The Neighbourhoods of Windfields and City of Oshawa v. Death et al.
Since Canadian planning legislation was revised to prohibit zoning based on relationship, municipalities, developers and courts have sought to find the dividing line between zoning bylaws targeting "use" and those targeting "users." A decision of the Ontario Superior Court of Justice, affirmed by the Court of Appeal for Ontario, and from which leave was recently refused by the Supreme Court of Canada, explains that zoning based on how occupants relate to each other in their use of a building is a permissible use of the zoning power.
The Neighbourhoods of Windfields Limited Partnership and the City of Oshawa brought an Application in the Superior Court of Justice against 43 homeowners in the Neighbourhoods of Windfields Farm subdivision. These homeowners controlled a total of 33 Windfields subdivision properties, some as individual owners and others as part of syndicates.
The Neighbourhoods and the City alleged that these homeowners were operating their properties as lodging houses, contrary to the City zoning bylaw, which permits only single detached dwellings in the lowest density residential zones.
The Neighbourhoods and the City claimed that these houses were each being rented to four to nine college/university students and others on short-term leases, creating land-use conflict in the Windfields subdivision.
The Ontario Superior Court of Justice found 28 of the 30 properties remaining in the Application (three landlords representing three properties settled prior to the hearing) to be in violation of the bylaw.
Key to the decision was the court’s interpretation of the term "single housekeeping establishment," the central feature of a single detached dwelling, as defined in the bylaw. The court found that a "single housekeeping establishment" in the context of a zoning bylaw generally means a typical single-family arrangement or similar basic social unit, and is fundamentally inconsistent with commercial properties being rented to groups of individuals bound together only by their common need for economical short-term accommodation.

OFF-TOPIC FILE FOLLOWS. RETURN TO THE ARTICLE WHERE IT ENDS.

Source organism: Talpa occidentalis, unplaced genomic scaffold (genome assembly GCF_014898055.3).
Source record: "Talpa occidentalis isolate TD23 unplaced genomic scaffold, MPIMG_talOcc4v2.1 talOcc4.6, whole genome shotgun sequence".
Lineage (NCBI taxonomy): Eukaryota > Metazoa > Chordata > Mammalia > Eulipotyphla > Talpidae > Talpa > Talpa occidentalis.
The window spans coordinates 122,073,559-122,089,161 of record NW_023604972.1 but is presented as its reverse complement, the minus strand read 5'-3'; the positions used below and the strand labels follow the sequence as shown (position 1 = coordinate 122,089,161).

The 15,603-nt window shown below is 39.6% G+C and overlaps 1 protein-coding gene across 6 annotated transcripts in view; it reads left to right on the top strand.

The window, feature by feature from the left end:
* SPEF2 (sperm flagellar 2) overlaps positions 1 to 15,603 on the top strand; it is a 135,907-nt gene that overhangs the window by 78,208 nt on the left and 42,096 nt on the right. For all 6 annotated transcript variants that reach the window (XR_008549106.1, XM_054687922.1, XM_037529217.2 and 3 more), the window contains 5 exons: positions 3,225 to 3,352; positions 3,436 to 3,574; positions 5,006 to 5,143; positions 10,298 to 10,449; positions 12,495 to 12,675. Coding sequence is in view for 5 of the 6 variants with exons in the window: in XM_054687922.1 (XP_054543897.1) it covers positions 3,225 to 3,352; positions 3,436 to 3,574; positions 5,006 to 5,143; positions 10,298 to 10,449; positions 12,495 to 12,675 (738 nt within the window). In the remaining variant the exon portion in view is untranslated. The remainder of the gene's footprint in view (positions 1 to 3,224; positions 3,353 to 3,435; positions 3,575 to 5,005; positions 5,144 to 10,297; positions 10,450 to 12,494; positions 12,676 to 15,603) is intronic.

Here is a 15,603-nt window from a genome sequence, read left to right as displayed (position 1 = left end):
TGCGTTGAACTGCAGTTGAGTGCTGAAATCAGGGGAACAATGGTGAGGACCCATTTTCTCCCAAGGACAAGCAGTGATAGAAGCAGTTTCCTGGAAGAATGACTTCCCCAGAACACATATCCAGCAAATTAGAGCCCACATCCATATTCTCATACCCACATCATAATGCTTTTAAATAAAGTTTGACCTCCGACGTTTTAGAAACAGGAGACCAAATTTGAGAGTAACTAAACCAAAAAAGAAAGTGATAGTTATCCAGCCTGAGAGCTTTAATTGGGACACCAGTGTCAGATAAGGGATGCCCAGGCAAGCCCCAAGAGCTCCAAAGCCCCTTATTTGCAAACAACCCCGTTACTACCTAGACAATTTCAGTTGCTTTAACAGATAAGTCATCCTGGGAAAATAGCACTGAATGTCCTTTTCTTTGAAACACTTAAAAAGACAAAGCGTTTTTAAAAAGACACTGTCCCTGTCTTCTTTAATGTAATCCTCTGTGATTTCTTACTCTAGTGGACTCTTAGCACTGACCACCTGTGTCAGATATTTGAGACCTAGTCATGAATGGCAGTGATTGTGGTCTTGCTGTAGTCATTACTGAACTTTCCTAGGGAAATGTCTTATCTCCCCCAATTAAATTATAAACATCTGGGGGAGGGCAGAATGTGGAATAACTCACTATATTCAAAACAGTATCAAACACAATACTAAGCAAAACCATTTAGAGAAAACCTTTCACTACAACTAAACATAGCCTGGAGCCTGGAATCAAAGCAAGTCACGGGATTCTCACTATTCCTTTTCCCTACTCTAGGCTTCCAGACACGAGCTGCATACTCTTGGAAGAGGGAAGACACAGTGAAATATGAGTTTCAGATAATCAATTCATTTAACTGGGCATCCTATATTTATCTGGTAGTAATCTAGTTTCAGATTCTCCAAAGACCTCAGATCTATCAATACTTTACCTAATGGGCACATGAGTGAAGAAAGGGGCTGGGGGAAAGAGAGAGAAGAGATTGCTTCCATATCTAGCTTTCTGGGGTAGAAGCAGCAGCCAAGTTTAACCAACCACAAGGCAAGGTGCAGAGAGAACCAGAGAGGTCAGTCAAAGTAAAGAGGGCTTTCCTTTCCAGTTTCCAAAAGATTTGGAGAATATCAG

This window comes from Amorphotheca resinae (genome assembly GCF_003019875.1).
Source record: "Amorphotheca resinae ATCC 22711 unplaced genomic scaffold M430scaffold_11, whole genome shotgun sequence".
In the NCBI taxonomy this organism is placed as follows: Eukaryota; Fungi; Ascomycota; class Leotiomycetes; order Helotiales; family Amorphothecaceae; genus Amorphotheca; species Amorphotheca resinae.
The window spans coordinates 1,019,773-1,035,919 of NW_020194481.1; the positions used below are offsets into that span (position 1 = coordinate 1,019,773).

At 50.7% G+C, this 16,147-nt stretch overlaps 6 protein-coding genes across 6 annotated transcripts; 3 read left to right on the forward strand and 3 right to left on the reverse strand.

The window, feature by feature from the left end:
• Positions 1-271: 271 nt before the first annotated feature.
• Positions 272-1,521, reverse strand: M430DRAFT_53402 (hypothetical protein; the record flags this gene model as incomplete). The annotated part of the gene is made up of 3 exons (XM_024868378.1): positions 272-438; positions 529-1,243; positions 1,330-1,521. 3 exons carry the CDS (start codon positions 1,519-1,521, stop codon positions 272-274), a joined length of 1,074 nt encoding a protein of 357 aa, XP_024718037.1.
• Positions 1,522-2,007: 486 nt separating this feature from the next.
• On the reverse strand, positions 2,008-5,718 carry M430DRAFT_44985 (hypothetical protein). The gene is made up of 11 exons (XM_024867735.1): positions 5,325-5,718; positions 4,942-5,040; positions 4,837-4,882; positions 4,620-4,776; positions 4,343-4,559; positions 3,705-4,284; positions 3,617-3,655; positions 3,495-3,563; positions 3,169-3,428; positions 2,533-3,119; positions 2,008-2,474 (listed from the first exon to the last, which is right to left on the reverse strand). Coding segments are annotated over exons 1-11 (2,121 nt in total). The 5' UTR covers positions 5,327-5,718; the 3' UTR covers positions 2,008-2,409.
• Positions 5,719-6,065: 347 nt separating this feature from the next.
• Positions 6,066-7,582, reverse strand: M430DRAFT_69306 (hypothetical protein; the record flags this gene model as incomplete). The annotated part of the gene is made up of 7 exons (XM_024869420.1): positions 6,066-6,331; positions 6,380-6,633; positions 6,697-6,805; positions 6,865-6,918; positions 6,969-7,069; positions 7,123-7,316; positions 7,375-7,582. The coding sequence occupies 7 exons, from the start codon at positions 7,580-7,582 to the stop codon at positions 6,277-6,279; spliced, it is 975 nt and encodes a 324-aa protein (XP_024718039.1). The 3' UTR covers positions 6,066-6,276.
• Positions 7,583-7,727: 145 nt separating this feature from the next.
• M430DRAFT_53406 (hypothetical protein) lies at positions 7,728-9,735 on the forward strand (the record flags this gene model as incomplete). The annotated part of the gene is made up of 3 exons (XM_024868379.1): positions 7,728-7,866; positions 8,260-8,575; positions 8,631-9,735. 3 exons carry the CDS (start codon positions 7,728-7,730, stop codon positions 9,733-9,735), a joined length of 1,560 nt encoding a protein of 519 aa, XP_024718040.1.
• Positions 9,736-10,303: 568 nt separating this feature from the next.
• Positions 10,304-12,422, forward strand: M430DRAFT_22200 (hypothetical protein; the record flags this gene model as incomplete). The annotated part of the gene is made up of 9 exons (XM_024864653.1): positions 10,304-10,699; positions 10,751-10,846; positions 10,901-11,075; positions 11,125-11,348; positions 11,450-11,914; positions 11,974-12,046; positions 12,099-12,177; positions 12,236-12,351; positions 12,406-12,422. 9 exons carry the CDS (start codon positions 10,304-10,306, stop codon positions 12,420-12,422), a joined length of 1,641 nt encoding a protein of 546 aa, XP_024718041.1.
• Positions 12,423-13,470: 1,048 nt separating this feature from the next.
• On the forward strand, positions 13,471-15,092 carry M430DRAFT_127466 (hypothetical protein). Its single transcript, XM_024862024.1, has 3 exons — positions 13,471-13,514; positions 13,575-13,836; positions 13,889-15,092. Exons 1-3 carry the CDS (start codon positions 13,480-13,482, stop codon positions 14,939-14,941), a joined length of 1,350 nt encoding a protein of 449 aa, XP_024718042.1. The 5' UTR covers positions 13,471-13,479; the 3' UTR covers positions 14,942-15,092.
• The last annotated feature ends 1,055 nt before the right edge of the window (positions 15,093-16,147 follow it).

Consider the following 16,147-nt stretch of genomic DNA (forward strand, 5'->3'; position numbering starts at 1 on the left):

The Court of Appeal for Ontario affirmed the Superior Court’s decision in all respects, stating that Ontario’s Planning Act did notprohibit the Superior Court from considering as a relevant factor how the renters related amongst themselves when determining whether they constituted a "single housekeeping establishment." The Supreme Court of Canada refused an application for leave to appeal these decisions, as well as a motion to intervene in the leave application by the Ontario Human Rights Commission.
McCarthy Tétrault Notes
The Windfields decision distinguished prior case law that, in the context of lodging house licensing, interpreted the term "single housekeeping establishment" to refer to collective decision-making and the internal functioning of a property. As a zoning matter, "single housekeeping establishment" refers to the way land is used in relation to the surrounding community.
This decision will prove useful for municipalities seeking to prevent land-use conflict in residential areas, in particular those near instiutions such as colleges and universities that attract transient populations. It will also aid private owners such as condominium corporations seeking to prevent commercial use of property zoned for long-term residential occupation.